Bob Belden

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For the football player, see Bob Belden (American football).
Bob Belden
Birth name James Robert Belden
Born (1956-10-31)October 31, 1956
Evanston, Illinois, U.S.
Died May 20, 2015(2015-05-20) (aged 58)
Lenox Hill Hospital, New York, New York, U.S.
Genres Jazz, big band, fusion
Occupation(s) Saxophonist, composer, arranger, band leader and producer
Instruments Tenor and soprano saxophone, keyboards
Years active 1970s–2015
Labels Sunnyside, Blue Note, RareNoise
Associated acts Woody Herman, Tim Hagans

James Robert "Bob" Belden (October 31, 1956 – May 20, 2015) was an American saxophonist, arranger, composer, bandleader, and producer.[1] As a composer he may be best known for his Grammy Award winning orchestral jazz recording, Black Dahlia (2001).[2] As producer he is mostly associated with the remastering of seminal recordings by trumpeter Miles Davis for Columbia Records.

Biography[edit]

Belden was born in Evanston, Illinois, but grew up in the Charleston, South Carolina suburb of Goose Creek. He briefly attended the University of South Carolina where he met composer Jay Knowles who introduced him to the music of Gil Evans. He then studied saxophone and composition at the University of North Texas before joining the Woody Herman band.

He recorded his first album Treasure Island in 1990. This was followed by a series of adventurous albums featuring jazz-tinged arrangements of contemporary pop songs culminating with Black Dahlia in 2001.

In 2008, he arranged and produced Miles from India, a world fusion music recording based on the compositions of Miles Davis for which he assembled a group made up of Davis alumni and musicians from India.[3] In addition to his work as arranger, composer, conductor and A & R director, Belden contributed numerous liner notes for noted recordings, such as "Lou's Blues" by Lou Marini and the Magic City Jazz Orchestra.

Some of his work as the author of numerous liner notes has received Grammy Awards.[4][5] In early 2015 Belden became the first American musician in 35 years to bring a band from the USA to perform in Iran.[6]

Belden died of a heart attack on May 20, 2015, at Lenox Hill Hospital in Manhattan. He was 58.[7][8]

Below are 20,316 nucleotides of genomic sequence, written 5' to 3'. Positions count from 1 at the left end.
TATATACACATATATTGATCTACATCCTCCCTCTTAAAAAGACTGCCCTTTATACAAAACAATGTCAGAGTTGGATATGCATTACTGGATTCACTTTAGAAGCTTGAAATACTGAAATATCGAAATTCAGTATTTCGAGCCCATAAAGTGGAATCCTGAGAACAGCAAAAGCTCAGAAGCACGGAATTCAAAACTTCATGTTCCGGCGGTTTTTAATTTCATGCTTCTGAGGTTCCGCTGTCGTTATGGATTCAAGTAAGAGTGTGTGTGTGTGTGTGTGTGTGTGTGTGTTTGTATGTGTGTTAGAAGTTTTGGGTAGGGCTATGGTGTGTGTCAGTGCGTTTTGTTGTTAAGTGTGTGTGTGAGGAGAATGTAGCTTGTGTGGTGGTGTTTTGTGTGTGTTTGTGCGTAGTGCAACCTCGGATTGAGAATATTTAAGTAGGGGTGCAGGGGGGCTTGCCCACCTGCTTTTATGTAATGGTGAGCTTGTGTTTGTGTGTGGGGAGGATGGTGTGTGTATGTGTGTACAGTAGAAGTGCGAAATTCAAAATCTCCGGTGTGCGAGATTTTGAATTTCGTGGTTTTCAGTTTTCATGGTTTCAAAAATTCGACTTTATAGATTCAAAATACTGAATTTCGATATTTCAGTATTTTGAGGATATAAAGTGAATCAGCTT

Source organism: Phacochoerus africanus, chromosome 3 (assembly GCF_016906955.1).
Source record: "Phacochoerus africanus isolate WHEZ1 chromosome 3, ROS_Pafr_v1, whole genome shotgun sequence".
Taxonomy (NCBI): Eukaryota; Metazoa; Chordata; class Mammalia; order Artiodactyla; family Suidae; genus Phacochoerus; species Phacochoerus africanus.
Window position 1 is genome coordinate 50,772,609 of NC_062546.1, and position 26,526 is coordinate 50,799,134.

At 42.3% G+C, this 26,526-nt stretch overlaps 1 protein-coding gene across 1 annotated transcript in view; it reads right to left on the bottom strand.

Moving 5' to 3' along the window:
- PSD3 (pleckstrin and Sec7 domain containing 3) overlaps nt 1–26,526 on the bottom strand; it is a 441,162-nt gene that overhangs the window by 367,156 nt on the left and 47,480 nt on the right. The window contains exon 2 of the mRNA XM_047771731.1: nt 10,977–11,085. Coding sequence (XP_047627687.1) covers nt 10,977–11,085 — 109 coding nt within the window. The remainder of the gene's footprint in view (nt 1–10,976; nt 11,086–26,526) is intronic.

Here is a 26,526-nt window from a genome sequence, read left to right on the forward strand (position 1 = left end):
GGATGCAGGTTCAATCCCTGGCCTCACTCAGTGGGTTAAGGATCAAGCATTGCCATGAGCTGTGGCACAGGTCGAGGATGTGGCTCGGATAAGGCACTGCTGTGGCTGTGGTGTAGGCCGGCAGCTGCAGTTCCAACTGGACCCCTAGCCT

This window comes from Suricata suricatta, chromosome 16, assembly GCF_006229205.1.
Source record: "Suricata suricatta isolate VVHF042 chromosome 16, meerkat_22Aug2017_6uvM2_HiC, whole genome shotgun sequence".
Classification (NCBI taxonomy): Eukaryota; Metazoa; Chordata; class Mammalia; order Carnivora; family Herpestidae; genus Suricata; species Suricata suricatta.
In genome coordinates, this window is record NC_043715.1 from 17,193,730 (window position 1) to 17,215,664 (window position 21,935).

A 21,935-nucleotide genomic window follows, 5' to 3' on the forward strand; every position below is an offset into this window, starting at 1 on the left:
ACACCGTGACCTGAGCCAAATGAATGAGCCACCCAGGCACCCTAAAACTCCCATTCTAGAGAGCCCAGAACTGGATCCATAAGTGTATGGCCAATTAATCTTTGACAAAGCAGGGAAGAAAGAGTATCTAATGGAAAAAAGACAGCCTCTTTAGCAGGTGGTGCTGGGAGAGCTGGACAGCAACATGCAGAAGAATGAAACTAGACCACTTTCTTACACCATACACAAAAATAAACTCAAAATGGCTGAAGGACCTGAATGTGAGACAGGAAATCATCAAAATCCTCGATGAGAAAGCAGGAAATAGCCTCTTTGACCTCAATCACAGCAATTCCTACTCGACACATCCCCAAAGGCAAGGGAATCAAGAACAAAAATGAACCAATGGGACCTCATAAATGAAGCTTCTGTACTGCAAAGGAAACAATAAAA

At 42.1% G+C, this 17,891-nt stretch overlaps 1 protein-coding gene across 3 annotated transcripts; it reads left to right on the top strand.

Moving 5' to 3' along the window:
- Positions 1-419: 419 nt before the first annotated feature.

Discography[edit]

Solo albums[edit]

  • 1990: Treasure Island (Sunnyside)
  • 1990: La Cigale (Sunnyside)
  • 1991: Straight to My Heart: The Music of Sting (Blue Note), The Bob Belden Ensemble
  • 1994: When the Doves Cry: The Music of Prince (Metro Blue)
  • 1996: Shades of Blue (Blue Note), compilation of his productions for the label
  • 1996: Bob Belden Presents Strawberry Fields (Blue Note), re-arrangements of The Beatles songs
  • 1997: Tapestry - The Blue Note Cover Series (Blue Note)
  • 2001: Black Dahlia (Blue Note), inspired by the Black Dahlia crime case
  • 2006: Three Days of Rain (Sunnyside)
With Animation

Collaborations[edit]

With the McCoy Tyner Big Band
  • 1991: The Turning Point (Verve) - conductor
  • 1993: Journey (Verve) - conductor
With New York City Horns
With Paquito D'Rivera conducted by Bob Belden
With Tim Hagans
  • 1999: Re-Animation Live! (Blue Note)
With Nicholas Payton, Sam Yahel, John Hart, Billy Drummond

See also[edit]

References and sources[edit]

  1. ^ Bob Belden at All About Jazz
  2. ^ Bob Belden profile, BlueNote.com; accessed May 20, 2015.
  3. ^ Article on "Miles From India", cbc.ca; accessed May 20, 2015.
  4. ^ "Belden, Bob (James Robert Belden)". Encyclopedia of Jazz Musicians. Jazz.com. 
  5. ^ "Jazz Lives Thanks to Veteran Reissue Producers". Billboard. 113 (27): 68. July 7, 2001. 
  6. ^ Tamarkin, Jeff. "Bringing Cultures Together in Pice". Retrieved 2015-05-24. 
  7. ^ Stutz, Colin (May 20, 2015). "Bob Belden, Jazz Saxophonist & Renaissance Man, Dead at 58". Billboard. Retrieved May 21, 2015. 
  8. ^ Gans, Charles J. (May 20, 2015). "Noted jazz saxophonist Bob Belden dies in NYC at age 58". Sun Herald. Associated Press. Retrieved May 21, 2015. 
  9. ^ "Bob Belden". Discography. Retrieved 2015-05-24. 

External links[edit]